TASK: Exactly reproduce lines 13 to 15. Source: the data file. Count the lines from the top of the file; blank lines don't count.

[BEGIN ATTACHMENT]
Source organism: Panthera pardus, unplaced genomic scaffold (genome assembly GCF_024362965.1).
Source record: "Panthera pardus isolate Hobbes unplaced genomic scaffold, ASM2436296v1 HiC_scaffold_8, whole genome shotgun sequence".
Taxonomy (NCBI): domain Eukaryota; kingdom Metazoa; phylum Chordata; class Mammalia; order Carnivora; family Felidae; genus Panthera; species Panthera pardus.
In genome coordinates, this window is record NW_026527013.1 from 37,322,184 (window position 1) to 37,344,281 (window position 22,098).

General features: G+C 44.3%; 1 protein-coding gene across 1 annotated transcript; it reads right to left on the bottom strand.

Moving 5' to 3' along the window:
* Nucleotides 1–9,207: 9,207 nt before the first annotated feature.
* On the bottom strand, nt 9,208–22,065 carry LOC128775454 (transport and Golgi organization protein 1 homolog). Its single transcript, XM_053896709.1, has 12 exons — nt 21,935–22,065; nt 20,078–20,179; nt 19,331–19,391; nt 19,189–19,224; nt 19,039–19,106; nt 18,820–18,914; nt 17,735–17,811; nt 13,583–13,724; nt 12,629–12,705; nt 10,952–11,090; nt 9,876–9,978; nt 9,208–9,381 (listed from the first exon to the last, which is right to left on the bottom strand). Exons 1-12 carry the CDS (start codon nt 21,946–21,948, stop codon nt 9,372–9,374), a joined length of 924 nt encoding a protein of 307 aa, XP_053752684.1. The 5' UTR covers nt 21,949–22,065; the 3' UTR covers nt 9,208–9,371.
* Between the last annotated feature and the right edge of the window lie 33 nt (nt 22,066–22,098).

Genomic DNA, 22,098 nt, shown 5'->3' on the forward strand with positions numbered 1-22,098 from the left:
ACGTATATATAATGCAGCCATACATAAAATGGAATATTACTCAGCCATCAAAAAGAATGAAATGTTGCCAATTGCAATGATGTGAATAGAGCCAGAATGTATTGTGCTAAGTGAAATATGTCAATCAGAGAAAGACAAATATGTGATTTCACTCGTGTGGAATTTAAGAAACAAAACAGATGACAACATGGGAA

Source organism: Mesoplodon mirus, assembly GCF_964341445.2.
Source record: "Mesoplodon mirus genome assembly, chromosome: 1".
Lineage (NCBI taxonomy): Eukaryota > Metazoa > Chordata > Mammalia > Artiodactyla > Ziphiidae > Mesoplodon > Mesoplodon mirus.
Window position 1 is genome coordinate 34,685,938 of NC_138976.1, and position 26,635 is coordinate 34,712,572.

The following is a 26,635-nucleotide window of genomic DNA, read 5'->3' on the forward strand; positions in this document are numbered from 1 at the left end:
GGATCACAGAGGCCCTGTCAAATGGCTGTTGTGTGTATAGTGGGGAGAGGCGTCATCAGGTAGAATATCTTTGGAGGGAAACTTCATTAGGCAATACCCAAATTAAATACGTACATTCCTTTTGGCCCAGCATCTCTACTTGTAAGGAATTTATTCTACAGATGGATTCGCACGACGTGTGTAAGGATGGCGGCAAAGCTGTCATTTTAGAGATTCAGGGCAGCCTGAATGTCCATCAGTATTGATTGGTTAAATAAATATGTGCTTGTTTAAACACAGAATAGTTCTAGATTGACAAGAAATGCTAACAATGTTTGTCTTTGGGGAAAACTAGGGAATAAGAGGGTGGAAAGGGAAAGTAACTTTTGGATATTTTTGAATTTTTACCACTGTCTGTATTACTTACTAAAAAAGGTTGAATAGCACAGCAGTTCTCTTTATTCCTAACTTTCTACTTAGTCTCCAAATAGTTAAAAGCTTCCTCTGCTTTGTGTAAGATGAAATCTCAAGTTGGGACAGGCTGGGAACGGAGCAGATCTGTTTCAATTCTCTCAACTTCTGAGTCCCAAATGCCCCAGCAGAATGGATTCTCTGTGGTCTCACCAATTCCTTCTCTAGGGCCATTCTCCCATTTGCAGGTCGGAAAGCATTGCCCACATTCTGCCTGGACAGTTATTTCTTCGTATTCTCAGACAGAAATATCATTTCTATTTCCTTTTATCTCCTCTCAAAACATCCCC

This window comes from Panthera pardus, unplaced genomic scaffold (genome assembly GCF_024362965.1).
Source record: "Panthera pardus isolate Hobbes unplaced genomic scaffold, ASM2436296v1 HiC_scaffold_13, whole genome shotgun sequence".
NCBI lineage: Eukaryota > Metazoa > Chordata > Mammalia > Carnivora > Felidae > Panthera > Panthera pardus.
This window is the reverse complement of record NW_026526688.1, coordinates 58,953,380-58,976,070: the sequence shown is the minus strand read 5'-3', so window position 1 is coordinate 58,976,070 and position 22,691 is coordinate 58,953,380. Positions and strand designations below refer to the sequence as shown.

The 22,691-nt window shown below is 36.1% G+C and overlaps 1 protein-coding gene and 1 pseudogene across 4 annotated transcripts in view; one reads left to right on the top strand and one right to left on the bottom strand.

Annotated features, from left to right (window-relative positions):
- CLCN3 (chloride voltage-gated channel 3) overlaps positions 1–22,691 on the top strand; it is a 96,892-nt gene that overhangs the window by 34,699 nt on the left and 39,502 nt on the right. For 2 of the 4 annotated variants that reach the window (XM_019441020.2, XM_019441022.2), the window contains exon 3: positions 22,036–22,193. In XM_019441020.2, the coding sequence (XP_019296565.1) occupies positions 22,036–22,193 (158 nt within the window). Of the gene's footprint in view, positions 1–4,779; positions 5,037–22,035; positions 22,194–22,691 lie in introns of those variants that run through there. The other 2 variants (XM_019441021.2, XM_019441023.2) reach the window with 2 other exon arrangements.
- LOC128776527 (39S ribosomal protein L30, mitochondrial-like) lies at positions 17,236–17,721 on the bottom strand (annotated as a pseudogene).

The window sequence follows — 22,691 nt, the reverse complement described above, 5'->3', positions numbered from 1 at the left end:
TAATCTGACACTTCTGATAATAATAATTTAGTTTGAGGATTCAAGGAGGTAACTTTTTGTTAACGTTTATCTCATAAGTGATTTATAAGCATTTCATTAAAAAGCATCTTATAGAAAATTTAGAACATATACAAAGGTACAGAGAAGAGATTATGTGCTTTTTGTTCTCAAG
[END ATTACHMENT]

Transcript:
Source record: "Mesoplodon mirus genome assembly, chromosome: 1".
Lineage (NCBI taxonomy): Eukaryota > Metazoa > Chordata > Mammalia > Artiodactyla > Ziphiidae > Mesoplodon > Mesoplodon mirus.
Window position 1 is genome coordinate 34,685,938 of NC_138976.1, and position 26,635 is coordinate 34,712,572.